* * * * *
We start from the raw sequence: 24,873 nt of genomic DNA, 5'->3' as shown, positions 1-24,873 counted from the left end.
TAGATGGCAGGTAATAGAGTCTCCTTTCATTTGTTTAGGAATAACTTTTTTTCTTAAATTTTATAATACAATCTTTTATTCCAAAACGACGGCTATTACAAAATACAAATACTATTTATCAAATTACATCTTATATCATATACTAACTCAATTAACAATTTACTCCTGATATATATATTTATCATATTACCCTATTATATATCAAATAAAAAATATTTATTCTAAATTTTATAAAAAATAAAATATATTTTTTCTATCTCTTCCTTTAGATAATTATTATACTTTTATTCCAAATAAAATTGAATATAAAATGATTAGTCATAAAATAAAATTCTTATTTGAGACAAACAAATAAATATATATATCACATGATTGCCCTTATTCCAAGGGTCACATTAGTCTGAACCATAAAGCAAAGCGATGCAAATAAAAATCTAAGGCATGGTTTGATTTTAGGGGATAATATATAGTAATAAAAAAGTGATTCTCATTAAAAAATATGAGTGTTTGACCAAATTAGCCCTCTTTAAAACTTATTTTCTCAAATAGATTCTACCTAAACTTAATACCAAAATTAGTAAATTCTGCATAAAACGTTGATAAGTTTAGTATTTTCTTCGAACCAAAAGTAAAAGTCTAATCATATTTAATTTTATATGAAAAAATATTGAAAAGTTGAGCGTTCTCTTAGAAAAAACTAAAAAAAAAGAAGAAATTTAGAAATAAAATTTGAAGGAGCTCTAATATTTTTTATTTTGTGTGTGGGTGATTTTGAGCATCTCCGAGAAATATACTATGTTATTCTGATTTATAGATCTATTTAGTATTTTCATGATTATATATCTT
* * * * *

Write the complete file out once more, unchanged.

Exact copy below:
We start from the raw sequence: 24,873 nt of genomic DNA, 5'->3' as shown, positions 1-24,873 counted from the left end.
TAGATGGCAGGTAATAGAGTCTCCTTTCATTTGTTTAGGAATAACTTTTTTTCTTAAATTTTATAATACAATCTTTTATTCCAAAACGACGGCTATTACAAAATACAAATACTATTTATCAAATTACATCTTATATCATATACTAACTCAATTAACAATTTACTCCTGATATATATATTTATCATATTACCCTATTATATATCAAATAAAAAATATTTATTCTAAATTTTATAAAAAATAAAATATATTTTTTCTATCTCTTCCTTTAGATAATTATTATACTTTTATTCCAAATAAAATTGAATATAAAATGATTAGTCATAAAATAAAATTCTTATTTGAGACAAACAAATAAATATATATATCACATGATTGCCCTTATTCCAAGGGTCACATTAGTCTGAACCATAAAGCAAAGCGATGCAAATAAAAATCTAAGGCATGGTTTGATTTTAGGGGATAATATATAGTAATAAAAAAGTGATTCTCATTAAAAAATATGAGTGTTTGACCAAATTAGCCCTCTTTAAAACTTATTTTCTCAAATAGATTCTACCTAAACTTAATACCAAAATTAGTAAATTCTGCATAAAACGTTGATAAGTTTAGTATTTTCTTCGAACCAAAAGTAAAAGTCTAATCATATTTAATTTTATATGAAAAAATATTGAAAAGTTGAGCGTTCTCTTAGAAAAAACTAAAAAAAAAGAAGAAATTTAGAAATAAAATTTGAAGGAGCTCTAATATTTTTTATTTTGTGTGTGGGTGATTTTGAGCATCTCCGAGAAATATACTATGTTATTCTGATTTATAGATCTATTTAGTATTTTCATGATTATATATCTT